I called Scarlett over to tell her...
I called Scarlett over to tell her about her Dr. Fless. She needed a hug and said, “I liked him so much.”
That was a good doctor. He actually cared. I cringe when all the online articles immediately feel the need to tell us about his notorious kid.
Many times Dr. Paul Fleiss would meet us at his office at zero dark thirty of any holiday weekend and keep tabs of Scarlett’s tricky condition. She would develop scary asthma so fast and her oxymeter numbers would be so bad that conventional advice would have had you driving straight to the hospital.
She was two and I was shooting Desperate Housewives and had to leave her at the hospital with Misti, Elizabeth Oliveros and Evelyn Parra to go to work. The hospital wouldn’t let Scarlett play with any of the toys because even though we all knew it was asthma it was technically an undiagnosed lung illness because she hadn’t had three separate incidents. Those were the hospital rules. Scarlett saw the room of toys and was pitching a fit to make them her own. And her rage made the asthma worse, and then they wanted an IV and that made things even more unbearably stressful. I hated the hospital.
So I left someone there at Cedars Sinai with her, sent someone else to Target to buy new things because that’s what you do, and a third someone to our house to collect favorite things then I went to work not knowing if she’d be released that day. All the while I was taking 16 phone calls from Kirk working in NY who was frantic for new information on his hospitalized baby.
During the next few years I would call him and tell him her numbers and say, “Meet me at the office, I’ll be there as soon as I get dressed.” And he’d come and give her care and me advice. And we’d make conversation while the horrible sound of the nebulizer puffed out its’ magical modern medicinal thing.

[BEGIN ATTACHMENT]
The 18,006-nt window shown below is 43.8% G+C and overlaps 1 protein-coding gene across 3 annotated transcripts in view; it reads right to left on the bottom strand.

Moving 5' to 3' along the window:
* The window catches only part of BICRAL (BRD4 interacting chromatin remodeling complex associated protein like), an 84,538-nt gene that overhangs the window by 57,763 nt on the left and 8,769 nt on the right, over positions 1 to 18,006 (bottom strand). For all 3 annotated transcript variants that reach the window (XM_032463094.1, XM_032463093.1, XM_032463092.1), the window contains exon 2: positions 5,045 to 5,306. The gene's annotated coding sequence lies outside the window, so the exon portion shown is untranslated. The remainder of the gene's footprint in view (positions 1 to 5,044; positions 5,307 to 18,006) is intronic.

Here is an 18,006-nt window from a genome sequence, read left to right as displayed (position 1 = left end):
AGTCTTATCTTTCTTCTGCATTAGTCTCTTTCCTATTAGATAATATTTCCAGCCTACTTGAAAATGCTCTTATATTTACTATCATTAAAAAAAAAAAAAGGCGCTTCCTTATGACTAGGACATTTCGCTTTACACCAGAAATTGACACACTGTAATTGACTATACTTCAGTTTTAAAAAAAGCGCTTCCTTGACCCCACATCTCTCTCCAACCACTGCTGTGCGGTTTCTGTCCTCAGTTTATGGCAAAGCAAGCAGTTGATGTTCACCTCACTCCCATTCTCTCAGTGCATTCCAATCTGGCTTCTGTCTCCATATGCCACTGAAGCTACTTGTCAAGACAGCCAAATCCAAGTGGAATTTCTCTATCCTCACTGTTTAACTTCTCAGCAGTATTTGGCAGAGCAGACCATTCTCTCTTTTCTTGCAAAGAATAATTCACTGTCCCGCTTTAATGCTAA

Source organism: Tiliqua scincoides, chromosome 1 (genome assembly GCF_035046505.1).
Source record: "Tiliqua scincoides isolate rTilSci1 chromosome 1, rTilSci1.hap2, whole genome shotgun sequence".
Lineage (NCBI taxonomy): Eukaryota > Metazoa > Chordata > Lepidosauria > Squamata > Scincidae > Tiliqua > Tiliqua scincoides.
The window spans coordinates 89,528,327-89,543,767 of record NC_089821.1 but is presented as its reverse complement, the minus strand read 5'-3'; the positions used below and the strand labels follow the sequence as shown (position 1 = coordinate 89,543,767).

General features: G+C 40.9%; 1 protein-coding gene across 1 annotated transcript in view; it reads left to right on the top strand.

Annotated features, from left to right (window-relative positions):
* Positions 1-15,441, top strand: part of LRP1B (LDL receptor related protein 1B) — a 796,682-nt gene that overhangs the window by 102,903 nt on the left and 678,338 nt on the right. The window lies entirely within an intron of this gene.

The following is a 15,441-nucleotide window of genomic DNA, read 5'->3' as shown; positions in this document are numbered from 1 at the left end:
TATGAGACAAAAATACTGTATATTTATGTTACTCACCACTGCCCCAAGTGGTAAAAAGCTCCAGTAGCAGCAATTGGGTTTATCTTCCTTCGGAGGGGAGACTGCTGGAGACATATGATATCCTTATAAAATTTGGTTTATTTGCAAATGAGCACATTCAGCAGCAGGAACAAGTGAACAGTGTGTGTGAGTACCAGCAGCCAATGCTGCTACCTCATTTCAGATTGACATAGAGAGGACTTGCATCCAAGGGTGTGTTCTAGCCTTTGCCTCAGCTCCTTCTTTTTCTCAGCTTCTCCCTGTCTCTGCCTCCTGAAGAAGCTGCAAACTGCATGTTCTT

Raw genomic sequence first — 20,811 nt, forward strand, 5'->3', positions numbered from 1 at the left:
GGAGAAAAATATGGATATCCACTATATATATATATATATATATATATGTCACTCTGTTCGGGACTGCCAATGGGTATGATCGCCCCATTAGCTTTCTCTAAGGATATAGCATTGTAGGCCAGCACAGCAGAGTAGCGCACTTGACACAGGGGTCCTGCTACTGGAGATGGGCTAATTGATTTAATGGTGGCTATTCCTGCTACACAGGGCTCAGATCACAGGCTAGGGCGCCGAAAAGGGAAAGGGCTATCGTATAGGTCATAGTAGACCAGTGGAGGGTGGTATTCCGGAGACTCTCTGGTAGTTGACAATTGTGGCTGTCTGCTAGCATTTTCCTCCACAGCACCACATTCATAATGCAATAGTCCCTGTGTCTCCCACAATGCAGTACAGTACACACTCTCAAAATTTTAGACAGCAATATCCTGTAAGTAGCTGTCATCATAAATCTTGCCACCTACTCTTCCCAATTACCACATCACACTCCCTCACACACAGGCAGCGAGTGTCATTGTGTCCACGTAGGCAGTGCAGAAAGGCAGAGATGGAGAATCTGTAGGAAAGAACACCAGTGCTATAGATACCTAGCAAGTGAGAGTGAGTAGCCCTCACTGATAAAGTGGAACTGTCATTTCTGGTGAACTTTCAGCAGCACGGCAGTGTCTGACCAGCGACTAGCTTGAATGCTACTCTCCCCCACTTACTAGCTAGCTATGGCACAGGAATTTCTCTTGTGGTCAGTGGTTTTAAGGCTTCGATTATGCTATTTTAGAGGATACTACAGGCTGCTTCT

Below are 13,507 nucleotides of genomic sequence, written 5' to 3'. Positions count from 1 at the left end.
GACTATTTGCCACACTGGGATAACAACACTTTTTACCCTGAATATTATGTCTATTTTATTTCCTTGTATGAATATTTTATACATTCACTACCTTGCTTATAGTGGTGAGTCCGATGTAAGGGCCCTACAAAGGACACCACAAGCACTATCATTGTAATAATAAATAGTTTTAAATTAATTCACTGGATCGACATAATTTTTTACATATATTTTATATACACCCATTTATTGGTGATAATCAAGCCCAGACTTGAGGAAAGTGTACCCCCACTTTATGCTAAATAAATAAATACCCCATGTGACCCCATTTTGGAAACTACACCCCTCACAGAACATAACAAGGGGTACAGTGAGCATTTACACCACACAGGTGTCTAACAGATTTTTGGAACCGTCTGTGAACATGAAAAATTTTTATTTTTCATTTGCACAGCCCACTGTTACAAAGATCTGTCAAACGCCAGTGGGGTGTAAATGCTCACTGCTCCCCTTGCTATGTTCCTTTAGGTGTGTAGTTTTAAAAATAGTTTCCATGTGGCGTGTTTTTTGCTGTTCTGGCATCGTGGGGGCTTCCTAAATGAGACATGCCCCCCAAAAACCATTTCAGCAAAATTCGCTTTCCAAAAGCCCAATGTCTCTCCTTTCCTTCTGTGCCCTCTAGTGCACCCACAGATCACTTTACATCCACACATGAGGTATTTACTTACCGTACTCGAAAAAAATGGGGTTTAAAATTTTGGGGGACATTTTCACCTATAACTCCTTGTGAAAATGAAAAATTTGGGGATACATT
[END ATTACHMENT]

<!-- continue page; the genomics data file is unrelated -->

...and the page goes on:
It just so horribly happened that a few weeks earlier Dr. Fleiss had lost his adult son in a drowning accident off the coast of Kona. The loss was fresh and painful and I noticed how he’d aged a decade since I’d last seen him. HIs shoulders carried a yoke of heartache. The burden of having lost a child.
"I’m so sorry." I said. And I touched his shoulder. I asked if there was anything I could do? Errands or anything I could buy that could bring him a thimble full of joy. He quickly said, "Coffee..I like coffee." Then he told me what kind. What brand. Which kind of bean. And then asked me to bring the whole bean because he liked to grind it himself." Then he smiled. And I brought it, the coffee, the next day. And here today I’m having my coffee and thinking of him with a lump in my throat that won’t go away.
Here’s to you, Dr. Fleiss. And thanks for telling me I was a great Mom. That was extra nice. LIke you. RIP.